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Why we need sustainable fashion

In a world where products and contents are more than its alleged consumers and trends can have a shelf-life of a single day, fashion has managed to make its way beyond the high-end stores and lanes of Sarojini and Lajpat Nagar into a habit of methodical clothing of the masses. Fashion opinions are almost as common as a pair of blue denim jeans in someone’s wardrobe.

Photo Credits: Stella McCartney and Ellen MacArthur's report on Sustainability in Fashion

Before such drastic approach was adopted, fashion was nothing more than just clothes or another means to learn a livelihood. Soon the high society took over becoming the de facto leader of the fashion industry. Now, fashion runs over a year with four seasons: Spring/Summer, Fall/Winter, Resort and Pre-Fall. This can be marked as the beginning of fast fashion. As soon as fashion shows and catwalks are celebrated, it is replicated with low quality material and sold to masses providing them a sense of savvy garment knowledge.

The promise of keeping with trends becomes a USP for many fast fashion brands out there. The main emphasis of fast fashion business model is to maintain a towering supply of stock at all times. This resulted in fast fashion brands releasing about 52 micro-seasons each year which literally translates to new trends every new week.

Climate change is real and as much as any other industry, fashion industry is equally responsible for the irreversible damage caused to environment. In many landfills and dumping yards across the world, fashion industry is a significant contributor. Apart from usage of harmful toxins, dyes and chemicals of sorts fashion industry also uses an immense amount of water. For example, it takes 2,700 litres of fresh water to make one t-shirt.

What is sustainable fashion?

Sustainable fashion is the process of producing fashion products as sustainably as possible with consideration of its environmental impacts and the humanitarian aspect while for the consumers it means responsible decisions about buying and deposing. Sustainable fashion promotes for conscious clothing. It makes people think of what they actually need and what philosophies they support. Fabrics like organic cotton, linen, wool, cashmere, hemp, lyocell/modal and cork are considered as sustainable fabrics due to their ethical and organic values. On the other hand, fabrics like nylon, polyester, lycra and rayon are a few examples of unsustainable fabrics. In India, a few brands like Doodlage, Ka Sha by Karishma Shahani and Nicobar by Good Earth work to produce sustainable clothes and products. Indian fashion influencers like Neha Sharma (@the_stylewali) and Ankita (@kitakaturi) promote the idea of sustainability in fashion.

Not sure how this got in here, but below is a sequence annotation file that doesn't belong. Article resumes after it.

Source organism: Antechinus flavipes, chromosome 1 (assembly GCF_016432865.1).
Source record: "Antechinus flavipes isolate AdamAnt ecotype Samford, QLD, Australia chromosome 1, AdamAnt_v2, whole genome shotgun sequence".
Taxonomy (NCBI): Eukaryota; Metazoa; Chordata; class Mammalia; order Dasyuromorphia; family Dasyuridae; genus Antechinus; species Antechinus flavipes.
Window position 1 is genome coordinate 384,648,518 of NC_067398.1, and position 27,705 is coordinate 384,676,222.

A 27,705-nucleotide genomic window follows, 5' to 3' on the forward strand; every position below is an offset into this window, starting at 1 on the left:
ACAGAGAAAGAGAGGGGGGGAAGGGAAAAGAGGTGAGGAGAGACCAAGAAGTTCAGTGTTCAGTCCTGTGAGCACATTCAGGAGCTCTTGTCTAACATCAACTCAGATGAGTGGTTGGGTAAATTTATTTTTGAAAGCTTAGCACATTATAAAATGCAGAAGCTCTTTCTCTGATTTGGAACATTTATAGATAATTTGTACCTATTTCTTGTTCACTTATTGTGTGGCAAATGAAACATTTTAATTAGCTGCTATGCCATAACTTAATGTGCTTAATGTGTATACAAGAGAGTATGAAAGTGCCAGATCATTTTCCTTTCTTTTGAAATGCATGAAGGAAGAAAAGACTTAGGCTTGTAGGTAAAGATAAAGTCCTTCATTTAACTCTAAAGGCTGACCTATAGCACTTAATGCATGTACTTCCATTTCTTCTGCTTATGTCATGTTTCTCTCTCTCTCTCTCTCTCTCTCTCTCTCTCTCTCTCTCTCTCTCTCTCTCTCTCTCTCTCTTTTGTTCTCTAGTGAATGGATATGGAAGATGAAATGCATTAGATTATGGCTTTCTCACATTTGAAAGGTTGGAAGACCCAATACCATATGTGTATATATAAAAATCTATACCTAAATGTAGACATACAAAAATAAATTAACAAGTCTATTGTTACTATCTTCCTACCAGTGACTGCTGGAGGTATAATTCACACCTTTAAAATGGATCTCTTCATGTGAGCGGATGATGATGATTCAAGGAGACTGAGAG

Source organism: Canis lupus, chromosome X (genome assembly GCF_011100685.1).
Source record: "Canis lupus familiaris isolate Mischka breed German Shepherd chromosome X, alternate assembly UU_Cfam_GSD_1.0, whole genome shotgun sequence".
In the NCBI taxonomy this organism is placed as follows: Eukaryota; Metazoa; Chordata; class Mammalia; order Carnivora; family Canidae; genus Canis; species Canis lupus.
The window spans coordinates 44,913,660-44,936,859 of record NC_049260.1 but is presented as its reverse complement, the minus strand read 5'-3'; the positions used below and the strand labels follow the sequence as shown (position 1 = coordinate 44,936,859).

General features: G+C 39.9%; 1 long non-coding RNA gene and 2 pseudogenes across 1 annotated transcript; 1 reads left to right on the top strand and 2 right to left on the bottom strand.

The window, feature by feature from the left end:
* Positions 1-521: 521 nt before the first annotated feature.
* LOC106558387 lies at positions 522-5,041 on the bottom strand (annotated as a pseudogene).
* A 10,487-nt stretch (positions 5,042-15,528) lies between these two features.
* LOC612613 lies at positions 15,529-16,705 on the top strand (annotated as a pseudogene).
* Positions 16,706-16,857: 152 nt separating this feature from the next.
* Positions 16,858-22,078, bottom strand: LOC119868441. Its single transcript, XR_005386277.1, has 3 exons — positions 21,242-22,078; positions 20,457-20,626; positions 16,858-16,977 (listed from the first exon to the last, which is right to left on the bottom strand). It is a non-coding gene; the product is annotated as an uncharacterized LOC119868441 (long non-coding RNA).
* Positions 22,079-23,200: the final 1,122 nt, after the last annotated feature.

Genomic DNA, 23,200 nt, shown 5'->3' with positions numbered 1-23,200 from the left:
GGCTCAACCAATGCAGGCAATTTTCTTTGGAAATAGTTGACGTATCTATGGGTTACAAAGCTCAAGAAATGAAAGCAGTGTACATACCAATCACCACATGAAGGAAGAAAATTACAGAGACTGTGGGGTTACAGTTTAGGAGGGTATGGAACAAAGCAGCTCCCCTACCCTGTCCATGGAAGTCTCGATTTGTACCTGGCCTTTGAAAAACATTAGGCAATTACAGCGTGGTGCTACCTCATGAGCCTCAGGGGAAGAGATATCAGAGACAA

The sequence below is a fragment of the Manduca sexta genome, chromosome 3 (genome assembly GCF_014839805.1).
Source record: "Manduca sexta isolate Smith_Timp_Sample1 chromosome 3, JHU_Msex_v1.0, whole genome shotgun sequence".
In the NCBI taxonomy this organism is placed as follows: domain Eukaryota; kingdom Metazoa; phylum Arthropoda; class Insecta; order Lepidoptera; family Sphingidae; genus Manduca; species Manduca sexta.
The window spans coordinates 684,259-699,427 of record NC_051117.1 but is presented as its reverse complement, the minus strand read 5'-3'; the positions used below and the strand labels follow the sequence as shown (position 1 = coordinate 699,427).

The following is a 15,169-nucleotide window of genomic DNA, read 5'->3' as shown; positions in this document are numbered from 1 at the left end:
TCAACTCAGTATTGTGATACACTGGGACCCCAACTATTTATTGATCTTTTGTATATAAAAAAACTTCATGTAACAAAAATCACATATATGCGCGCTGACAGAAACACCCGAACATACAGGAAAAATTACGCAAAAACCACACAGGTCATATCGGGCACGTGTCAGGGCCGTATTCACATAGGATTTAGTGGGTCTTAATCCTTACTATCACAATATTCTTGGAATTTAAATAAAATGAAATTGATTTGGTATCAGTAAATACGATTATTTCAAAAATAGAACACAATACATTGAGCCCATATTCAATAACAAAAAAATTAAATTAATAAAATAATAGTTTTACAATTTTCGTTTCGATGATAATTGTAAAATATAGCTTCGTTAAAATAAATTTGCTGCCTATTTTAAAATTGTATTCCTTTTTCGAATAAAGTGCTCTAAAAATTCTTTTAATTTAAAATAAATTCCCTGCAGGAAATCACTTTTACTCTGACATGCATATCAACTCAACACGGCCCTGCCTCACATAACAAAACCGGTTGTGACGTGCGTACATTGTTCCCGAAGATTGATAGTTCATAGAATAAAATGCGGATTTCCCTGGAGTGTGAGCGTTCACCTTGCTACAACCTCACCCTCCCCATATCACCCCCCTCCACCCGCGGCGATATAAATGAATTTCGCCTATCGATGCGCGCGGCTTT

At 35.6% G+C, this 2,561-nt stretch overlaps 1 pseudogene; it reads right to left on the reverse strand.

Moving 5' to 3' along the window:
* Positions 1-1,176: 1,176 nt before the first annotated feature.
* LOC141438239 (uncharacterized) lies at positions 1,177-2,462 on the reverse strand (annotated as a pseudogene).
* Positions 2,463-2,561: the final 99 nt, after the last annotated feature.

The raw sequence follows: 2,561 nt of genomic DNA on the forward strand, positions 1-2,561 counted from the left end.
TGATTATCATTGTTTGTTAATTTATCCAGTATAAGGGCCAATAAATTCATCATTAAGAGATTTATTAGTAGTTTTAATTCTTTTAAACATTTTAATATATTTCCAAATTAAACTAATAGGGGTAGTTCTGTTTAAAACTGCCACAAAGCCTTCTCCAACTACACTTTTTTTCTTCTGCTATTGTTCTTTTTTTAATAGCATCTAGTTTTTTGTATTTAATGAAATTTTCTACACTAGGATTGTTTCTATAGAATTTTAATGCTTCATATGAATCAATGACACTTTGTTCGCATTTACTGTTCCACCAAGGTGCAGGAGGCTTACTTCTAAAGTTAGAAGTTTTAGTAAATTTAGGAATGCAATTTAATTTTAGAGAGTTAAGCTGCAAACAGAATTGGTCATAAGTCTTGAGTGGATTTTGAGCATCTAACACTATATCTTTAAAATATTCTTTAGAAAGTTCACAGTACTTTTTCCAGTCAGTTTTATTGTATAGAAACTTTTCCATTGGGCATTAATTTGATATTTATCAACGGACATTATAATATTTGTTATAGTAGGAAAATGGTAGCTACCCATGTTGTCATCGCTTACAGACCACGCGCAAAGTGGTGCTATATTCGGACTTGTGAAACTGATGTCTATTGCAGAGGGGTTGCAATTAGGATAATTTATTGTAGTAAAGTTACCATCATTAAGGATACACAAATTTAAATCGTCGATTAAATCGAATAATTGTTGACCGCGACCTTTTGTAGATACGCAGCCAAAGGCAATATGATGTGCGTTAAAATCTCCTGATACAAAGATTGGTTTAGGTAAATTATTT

In India, flea markets like Sarojini Nagar Market and Lajpat Nagar Market obtain their clothes from the factories which reject the defected pieces. The ranges of clothes vary from cheap clothes to good quality branded clothes. It also includes counterfeit items of famous brands at half or less than half of their original price which is unfair for the years of hard work behind establishing their name. While the role of these flea markets can’t be denied in encouraging fast fashion, they also promote sustainable fashion by reselling clothes. Reselling of clothes relaxes the production of more clothes and accessories.

Indian textile market is already world’s second largest manufacturer of textile products. With the propagation of the idea of Make in India, the textile market is now encouraged to produce more organic clothes while making sure the employment is generated. This is a huge step in sustainability in India. However, the need of the hour is to be conscious about our choices. It’s important to understand the gravity of the situation and make responsible judgements.

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